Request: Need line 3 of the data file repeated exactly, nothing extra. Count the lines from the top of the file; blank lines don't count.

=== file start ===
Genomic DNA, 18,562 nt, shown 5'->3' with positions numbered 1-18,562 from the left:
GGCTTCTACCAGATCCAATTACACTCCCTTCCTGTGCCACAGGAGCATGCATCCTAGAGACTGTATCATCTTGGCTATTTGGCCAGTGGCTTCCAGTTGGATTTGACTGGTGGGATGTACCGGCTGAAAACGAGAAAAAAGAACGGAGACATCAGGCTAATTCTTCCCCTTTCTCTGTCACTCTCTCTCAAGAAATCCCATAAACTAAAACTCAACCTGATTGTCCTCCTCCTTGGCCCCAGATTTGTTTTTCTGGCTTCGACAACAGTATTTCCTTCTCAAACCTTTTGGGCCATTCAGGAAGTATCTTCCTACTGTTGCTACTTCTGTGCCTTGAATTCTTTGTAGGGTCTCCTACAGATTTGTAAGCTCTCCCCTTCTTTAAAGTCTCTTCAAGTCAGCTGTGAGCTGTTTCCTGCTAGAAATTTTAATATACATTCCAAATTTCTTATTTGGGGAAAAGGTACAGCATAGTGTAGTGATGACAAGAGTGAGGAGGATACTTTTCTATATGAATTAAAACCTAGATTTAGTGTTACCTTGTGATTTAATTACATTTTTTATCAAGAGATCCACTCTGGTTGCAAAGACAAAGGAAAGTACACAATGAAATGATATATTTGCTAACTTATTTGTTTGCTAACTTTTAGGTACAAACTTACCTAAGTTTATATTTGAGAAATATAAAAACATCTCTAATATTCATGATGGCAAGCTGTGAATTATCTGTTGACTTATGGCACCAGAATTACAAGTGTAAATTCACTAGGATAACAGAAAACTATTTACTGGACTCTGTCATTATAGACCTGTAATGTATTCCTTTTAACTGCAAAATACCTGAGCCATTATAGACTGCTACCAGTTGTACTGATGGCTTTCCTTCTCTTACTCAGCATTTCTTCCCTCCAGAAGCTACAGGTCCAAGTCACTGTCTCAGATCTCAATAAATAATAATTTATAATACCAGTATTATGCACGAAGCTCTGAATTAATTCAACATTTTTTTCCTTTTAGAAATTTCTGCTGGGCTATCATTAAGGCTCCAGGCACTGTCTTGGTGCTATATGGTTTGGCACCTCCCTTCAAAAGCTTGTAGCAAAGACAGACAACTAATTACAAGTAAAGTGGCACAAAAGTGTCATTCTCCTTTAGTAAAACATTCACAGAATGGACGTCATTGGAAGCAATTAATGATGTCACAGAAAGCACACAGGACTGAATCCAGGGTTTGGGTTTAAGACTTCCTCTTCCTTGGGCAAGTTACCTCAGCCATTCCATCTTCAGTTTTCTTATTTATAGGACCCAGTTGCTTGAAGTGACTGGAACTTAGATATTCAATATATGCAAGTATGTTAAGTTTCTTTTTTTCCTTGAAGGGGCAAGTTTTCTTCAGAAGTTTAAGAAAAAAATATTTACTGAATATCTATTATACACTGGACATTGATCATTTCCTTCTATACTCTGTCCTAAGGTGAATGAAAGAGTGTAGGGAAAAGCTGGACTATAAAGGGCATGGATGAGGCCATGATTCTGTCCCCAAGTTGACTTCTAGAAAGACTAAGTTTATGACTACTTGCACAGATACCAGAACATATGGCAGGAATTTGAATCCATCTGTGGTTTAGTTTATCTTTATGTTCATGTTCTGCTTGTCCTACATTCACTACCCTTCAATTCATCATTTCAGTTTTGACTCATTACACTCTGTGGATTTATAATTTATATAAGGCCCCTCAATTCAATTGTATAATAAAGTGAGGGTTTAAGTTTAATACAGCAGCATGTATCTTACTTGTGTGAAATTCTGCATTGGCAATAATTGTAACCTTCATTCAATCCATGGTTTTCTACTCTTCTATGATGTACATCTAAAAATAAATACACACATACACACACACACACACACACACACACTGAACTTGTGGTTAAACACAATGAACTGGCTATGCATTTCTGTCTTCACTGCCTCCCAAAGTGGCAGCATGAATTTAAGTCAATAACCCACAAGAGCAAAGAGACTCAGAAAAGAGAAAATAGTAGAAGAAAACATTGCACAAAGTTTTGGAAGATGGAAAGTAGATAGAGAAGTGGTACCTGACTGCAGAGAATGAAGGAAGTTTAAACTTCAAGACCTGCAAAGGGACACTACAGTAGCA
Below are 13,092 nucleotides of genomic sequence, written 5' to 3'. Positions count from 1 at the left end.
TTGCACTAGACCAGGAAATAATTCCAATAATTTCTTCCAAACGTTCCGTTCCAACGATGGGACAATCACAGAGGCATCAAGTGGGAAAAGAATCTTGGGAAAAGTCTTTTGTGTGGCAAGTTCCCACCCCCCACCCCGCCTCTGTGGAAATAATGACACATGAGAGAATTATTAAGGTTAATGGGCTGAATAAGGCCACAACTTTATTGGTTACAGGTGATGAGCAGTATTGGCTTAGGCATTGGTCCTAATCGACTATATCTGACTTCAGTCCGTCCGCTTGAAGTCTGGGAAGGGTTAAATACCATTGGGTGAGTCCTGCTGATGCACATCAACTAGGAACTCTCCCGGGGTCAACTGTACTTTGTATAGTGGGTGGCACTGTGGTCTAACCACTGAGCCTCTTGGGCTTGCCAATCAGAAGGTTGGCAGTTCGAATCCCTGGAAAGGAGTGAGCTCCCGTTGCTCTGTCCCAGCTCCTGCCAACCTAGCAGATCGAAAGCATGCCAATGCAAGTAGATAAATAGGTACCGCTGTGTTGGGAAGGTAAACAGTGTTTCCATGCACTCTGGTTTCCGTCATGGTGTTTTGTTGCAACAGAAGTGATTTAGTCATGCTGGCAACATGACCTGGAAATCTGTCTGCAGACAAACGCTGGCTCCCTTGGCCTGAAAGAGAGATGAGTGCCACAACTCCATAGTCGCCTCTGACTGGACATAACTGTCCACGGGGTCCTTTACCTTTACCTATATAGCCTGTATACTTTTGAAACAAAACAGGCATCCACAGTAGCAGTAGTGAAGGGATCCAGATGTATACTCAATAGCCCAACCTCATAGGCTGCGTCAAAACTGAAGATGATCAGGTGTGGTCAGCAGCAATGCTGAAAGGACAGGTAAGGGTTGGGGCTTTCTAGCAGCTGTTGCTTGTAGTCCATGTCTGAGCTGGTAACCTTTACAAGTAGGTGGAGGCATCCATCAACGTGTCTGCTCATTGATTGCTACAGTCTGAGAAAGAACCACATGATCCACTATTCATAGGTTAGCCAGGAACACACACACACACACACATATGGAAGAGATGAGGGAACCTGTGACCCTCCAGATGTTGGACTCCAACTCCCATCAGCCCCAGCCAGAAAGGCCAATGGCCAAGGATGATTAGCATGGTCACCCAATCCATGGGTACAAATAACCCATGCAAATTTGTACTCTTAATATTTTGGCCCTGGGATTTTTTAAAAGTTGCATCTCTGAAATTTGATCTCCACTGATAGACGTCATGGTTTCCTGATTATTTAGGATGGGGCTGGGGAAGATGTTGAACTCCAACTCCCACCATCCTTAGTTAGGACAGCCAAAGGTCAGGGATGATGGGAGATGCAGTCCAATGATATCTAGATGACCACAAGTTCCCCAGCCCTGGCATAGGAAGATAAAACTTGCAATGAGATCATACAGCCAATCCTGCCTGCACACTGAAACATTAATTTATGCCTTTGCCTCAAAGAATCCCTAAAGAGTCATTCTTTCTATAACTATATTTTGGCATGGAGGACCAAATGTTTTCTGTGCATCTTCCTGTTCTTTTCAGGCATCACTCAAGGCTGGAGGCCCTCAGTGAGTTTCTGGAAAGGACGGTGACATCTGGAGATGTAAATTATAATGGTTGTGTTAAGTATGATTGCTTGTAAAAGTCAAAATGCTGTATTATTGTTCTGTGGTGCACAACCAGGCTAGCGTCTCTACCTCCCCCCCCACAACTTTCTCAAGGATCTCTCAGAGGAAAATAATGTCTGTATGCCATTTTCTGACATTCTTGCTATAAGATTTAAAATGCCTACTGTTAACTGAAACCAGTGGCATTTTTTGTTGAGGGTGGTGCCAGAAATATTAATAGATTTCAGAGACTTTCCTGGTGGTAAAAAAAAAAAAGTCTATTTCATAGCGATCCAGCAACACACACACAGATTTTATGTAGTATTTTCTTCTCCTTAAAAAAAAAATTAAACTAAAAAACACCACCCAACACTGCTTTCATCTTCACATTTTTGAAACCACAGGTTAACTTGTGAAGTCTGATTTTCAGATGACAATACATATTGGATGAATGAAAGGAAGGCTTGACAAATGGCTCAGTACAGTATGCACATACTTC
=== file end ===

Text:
Below are 13,092 nucleotides of genomic sequence, written 5' to 3'. Positions count from 1 at the left end.